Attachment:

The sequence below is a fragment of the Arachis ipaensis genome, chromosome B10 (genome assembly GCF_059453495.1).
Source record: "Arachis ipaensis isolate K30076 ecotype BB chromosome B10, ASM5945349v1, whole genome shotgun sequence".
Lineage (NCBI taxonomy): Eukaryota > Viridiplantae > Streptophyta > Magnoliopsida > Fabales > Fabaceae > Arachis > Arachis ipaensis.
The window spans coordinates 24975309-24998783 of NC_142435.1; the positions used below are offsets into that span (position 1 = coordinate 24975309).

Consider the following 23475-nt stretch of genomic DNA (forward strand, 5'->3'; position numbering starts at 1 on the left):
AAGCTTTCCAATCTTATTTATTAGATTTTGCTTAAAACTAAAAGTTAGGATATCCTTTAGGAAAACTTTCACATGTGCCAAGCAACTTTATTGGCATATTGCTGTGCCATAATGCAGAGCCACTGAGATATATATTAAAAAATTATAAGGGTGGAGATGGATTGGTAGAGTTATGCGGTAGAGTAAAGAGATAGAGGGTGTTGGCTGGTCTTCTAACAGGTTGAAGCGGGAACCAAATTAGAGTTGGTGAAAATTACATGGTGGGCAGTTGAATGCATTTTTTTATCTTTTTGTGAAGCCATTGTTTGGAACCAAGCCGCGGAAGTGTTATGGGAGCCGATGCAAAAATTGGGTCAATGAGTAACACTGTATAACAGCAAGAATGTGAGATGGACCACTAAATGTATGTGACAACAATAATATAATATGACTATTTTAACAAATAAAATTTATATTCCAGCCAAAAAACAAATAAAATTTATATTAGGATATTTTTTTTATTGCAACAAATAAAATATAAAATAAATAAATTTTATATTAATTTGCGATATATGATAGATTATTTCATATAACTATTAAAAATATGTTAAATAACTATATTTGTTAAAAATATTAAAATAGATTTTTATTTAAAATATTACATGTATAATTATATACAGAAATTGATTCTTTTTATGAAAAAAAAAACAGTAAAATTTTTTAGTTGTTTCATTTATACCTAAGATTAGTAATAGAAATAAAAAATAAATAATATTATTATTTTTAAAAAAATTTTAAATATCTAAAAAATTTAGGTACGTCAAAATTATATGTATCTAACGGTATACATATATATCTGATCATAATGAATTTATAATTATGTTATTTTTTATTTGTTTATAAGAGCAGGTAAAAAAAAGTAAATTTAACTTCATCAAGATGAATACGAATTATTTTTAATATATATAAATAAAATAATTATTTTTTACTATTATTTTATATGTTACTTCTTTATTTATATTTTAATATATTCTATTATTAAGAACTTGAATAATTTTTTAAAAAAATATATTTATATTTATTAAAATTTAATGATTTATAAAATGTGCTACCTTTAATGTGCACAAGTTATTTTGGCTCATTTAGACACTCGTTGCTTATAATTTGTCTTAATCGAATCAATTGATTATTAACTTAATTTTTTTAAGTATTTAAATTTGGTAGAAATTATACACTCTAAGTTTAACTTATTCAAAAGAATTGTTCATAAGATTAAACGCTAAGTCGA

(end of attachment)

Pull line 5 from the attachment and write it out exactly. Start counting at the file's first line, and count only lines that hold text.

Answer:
Consider the following 23475-nt stretch of genomic DNA (forward strand, 5'->3'; position numbering starts at 1 on the left):